• When you sort by category you are also sorting by location and your folded piles are easy to put where they belong.
  • Put each category away in its right “home”.
Task Batching to streamline your laundry process.

Step 2: fold each mini pile as its own category.
Our cloth napkins need to be ironed so they’ll stay on the ironing board.
The other 2 folded piles will go into their appropriate drawers in the kitchen.

Will task batching your folding process solve all of your laundry dilemma’s? No — but folding by category allows you to delegate small pieces of the project to even the youngest helpers and lets others take pride in the smooth running of the household if you’re lucky enough to live with people who will “volunteer” or as in our household, be volunteered to help 🙂

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Don’t Put Off Handling Procrastination!

When it comes to dealing with clutter, are you like Scarlett O’Hara in the film classic, Gone with the Wind, always putting off disagreeable tasks until “tomorrow?”

End ProcrastinationHere are some strategies that can help. The example we’ll use applies them to paper clutter, but they can help you get moving on any clutter-busting project.

First of all, know when you’re not procrastinating, as these first three strategies address:

  • Start by asking yourself “Do I know what I should be doing?” If the answer is “No,” you’re not procrastinating — you’re becoming aware that you need more information. For example, do you need to ask your insurance agent what receipts should be saved in case of a catastrophic loss? Go get that information, and action will come easier.
  • Now ask yourself, “Is this a priority right now?” Important as staying on top of your paper is, if your elderly father is in danger of tripping over the clutter in the family room, you’re not procrastinating – you’re clarifying your priorities. Decide what the most important thing to do is right now, and action will follow.
  • Finally, ask yourself, “Do I have all the tools I need for the job?” In dealing with paper, these might include a file storage unit, hanging or manila folders, a good marker, and a bag for recycling. Make task #1 assembling the tools you need,

If you know deep down that you are procrastinating, these techniques can help get you unstuck:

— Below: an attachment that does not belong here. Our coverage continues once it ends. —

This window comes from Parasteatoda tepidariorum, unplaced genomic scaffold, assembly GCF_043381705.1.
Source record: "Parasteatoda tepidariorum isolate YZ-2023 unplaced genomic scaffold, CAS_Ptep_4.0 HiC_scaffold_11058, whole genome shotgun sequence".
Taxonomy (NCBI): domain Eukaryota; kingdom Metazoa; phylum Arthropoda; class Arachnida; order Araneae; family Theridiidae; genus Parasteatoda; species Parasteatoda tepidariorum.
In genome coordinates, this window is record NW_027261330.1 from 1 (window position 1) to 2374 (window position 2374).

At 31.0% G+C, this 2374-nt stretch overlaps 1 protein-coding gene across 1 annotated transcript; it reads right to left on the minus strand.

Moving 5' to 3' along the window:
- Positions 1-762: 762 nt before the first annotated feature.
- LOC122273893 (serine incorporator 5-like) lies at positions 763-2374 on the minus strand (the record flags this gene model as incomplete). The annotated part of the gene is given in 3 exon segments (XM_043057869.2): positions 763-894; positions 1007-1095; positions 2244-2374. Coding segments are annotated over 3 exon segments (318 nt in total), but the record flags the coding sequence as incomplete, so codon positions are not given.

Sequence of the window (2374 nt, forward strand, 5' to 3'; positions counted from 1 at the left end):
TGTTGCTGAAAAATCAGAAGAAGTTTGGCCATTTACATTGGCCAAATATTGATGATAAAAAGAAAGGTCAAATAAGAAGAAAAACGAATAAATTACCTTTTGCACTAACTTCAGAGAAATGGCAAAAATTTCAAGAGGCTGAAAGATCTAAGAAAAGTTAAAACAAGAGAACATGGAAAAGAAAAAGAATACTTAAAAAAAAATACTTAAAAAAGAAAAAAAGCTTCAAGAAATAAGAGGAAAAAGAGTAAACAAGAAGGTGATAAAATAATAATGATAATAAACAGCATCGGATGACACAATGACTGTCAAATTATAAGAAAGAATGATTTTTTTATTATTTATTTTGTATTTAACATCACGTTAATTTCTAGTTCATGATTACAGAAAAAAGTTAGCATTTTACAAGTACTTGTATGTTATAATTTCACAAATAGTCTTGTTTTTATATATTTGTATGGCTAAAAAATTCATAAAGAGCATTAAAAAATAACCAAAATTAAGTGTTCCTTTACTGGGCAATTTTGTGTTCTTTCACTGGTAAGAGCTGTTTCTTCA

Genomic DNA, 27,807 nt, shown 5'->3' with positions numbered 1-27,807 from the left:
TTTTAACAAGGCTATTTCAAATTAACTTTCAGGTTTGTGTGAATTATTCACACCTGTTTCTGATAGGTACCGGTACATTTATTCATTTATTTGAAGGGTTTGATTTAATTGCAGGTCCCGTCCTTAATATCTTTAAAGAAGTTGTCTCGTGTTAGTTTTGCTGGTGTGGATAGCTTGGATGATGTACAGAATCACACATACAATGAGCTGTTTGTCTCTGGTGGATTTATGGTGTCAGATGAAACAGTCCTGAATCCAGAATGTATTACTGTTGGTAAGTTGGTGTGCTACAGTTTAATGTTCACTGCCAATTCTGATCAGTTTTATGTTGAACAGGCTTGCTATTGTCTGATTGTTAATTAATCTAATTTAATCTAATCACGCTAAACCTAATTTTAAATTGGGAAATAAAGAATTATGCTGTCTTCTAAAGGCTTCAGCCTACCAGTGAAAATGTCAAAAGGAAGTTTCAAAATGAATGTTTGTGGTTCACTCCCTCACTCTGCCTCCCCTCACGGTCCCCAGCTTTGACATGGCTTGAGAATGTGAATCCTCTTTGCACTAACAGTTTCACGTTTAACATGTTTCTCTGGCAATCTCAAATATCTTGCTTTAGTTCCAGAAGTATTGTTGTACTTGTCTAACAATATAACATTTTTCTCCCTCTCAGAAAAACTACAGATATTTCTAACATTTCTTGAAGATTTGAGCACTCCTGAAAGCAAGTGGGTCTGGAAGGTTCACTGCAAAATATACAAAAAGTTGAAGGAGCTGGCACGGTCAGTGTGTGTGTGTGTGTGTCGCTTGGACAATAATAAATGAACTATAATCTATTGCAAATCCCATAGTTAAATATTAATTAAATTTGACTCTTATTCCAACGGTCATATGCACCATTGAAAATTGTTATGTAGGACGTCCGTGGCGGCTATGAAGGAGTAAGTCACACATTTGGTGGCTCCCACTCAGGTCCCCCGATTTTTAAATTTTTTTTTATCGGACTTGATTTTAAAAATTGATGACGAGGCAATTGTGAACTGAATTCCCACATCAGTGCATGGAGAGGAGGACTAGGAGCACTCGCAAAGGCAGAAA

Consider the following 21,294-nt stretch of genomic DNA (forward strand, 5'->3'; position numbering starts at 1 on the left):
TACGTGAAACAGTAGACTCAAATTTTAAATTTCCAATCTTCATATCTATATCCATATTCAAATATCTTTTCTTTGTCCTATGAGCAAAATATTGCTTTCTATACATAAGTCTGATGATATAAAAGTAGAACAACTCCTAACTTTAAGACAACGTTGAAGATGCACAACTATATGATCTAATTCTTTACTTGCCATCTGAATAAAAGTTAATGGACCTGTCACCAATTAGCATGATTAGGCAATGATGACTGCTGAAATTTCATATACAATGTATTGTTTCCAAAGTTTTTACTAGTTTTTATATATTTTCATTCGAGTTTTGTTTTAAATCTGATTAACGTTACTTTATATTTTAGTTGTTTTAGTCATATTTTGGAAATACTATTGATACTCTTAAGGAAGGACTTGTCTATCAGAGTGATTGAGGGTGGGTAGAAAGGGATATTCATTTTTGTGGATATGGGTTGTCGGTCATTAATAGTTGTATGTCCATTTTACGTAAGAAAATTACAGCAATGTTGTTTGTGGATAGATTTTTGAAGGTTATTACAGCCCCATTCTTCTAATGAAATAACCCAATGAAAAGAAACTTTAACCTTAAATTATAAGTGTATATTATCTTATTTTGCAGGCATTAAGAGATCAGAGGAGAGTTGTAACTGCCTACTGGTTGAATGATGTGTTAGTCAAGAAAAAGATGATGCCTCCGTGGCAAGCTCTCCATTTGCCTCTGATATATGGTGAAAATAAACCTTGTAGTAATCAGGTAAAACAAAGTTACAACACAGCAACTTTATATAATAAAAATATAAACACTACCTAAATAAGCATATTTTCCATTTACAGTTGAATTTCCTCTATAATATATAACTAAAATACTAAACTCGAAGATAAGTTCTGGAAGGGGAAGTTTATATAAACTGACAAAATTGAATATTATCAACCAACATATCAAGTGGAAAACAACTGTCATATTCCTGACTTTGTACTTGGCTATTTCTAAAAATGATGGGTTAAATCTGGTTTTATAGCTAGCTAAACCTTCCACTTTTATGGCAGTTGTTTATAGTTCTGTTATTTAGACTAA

• Write down just a few specific steps for part of the project you’re putting off, for example:
    1. Throw away obvious junk mail.
    2. Assemble all unpaid bills.
    3. Set up a folder for tax documents

Often, seeing something concrete will get you moving, especially if you’re a visual person.

  • Talk to people about what you’re planning to do. “This is the year I get rid of my paper piles for good.” This will have three benefits:
    • Listening to yourself will help you get moving, especially if you’re an auditory person.
    • Those people will probably give you good ideas and/or encouragement.
    • Accountability will help you move into action, if only to avoid embarrassment.
  • Pick a step on your action list that involves physical movement or use of your hands. Ripping up outdated paperwork is good for this.If you are what education experts call a tactile-kinesthetic person, this will engage you, and further action is sure to follow.
  • Pick any task that will take no more than five to ten minutes, no matter how trivial it may seem:labeling file folders; shredding old bills. Promise yourself that you can stop when time is up.Chances are, you won’t want to stop, because momentum will start to build.
  • Take advantage of your current mood. If you feel like talking, make that phone call to your insurance agent. If you feel like writing, make your to-do list. If you feel like moving, drive to the office supplies store.
  • Reward yourself for doing a task you hate to do by combining it with something fun. Listen to your favorite music while you purge old files.Or give yourself the reward when the unpleasant task is done: “As soon as I’m finished going through these old medical records, I’ll invite my friend to meet for coffee.”

Don’t put off handling procrastination another minute! Pick the one strategy above that speaks loudest to you, and do it before you go to bed today.

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6 Spaces to Organize When You Move In

You’re packing to move and you can’t believe you own this much.

“Where did all this stuff come from anyway? How did it all fit in here in the first place? I can’t believe how long this is taking and how many boxes we have! AAAaahhhh!!!!”

Moving

Well, it’s true. When we pull everything out of its storage space, we can see the volume of what we really have. And, for those things that haven’t been seen or touched in years: much of it is astonishing.

“Cans of hairspray? Wait. I haven’t bought hairspray in a can in at least 2…uh, 5…oh, I don’t know – better throw that out. How did these shoes get back here? Man, they’re dusty. And sort of misshapen. Well, okay very misshapen. Nevermind. Out! And, wait. Do we really have 6 new containers of black pepper? Six? I had no idea. This will last us forever!”

NOW is your chance!